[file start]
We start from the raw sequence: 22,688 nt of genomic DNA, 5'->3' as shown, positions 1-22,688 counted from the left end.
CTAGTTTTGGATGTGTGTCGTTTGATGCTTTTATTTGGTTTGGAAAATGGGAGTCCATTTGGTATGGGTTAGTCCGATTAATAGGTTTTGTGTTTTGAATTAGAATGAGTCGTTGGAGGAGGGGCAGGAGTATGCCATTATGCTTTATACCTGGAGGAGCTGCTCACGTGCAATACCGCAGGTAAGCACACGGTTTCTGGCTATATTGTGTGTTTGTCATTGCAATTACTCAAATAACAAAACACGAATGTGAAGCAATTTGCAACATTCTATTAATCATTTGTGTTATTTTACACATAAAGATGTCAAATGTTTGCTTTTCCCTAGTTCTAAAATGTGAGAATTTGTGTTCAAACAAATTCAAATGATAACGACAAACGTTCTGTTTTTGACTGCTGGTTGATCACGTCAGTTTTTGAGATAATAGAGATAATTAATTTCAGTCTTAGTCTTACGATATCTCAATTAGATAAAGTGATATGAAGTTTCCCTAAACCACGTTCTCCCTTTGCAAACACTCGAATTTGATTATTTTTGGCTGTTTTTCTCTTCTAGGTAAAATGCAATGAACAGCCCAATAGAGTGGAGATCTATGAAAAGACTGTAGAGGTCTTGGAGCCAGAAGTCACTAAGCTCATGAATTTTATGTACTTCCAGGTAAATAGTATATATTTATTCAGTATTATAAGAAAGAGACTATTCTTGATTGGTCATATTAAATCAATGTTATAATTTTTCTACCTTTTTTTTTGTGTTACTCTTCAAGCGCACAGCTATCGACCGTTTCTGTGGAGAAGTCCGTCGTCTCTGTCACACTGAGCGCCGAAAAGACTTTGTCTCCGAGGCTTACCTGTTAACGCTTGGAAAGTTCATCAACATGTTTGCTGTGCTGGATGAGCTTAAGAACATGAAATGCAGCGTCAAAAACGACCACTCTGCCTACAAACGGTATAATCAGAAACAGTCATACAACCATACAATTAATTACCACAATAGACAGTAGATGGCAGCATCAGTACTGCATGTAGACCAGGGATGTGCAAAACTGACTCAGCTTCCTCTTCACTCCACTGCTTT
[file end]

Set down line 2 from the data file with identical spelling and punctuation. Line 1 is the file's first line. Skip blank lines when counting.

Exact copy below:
CTAGTTTTGGATGTGTGTCGTTTGATGCTTTTATTTGGTTTGGAAAATGGGAGTCCATTTGGTATGGGTTAGTCCGATTAATAGGTTTTGTGTTTTGAATTAGAATGAGTCGTTGGAGGAGGGGCAGGAGTATGCCATTATGCTTTATACCTGGAGGAGCTGCTCACGTGCAATACCGCAGGTAAGCACACGGTTTCTGGCTATATTGTGTGTTTGTCATTGCAATTACTCAAATAACAAAACACGAATGTGAAGCAATTTGCAACATTCTATTAATCATTTGTGTTATTTTACACATAAAGATGTCAAATGTTTGCTTTTCCCTAGTTCTAAAATGTGAGAATTTGTGTTCAAACAAATTCAAATGATAACGACAAACGTTCTGTTTTTGACTGCTGGTTGATCACGTCAGTTTTTGAGATAATAGAGATAATTAATTTCAGTCTTAGTCTTACGATATCTCAATTAGATAAAGTGATATGAAGTTTCCCTAAACCACGTTCTCCCTTTGCAAACACTCGAATTTGATTATTTTTGGCTGTTTTTCTCTTCTAGGTAAAATGCAATGAACAGCCCAATAGAGTGGAGATCTATGAAAAGACTGTAGAGGTCTTGGAGCCAGAAGTCACTAAGCTCATGAATTTTATGTACTTCCAGGTAAATAGTATATATTTATTCAGTATTATAAGAAAGAGACTATTCTTGATTGGTCATATTAAATCAATGTTATAATTTTTCTACCTTTTTTTTTGTGTTACTCTTCAAGCGCACAGCTATCGACCGTTTCTGTGGAGAAGTCCGTCGTCTCTGTCACACTGAGCGCCGAAAAGACTTTGTCTCCGAGGCTTACCTGTTAACGCTTGGAAAGTTCATCAACATGTTTGCTGTGCTGGATGAGCTTAAGAACATGAAATGCAGCGTCAAAAACGACCACTCTGCCTACAAACGGTATAATCAGAAACAGTCATACAACCATACAATTAATTACCACAATAGACAGTAGATGGCAGCATCAGTACTGCATGTAGACCAGGGATGTGCAAAACTGACTCAGCTTCCTCTTCACTCCACTGCTTT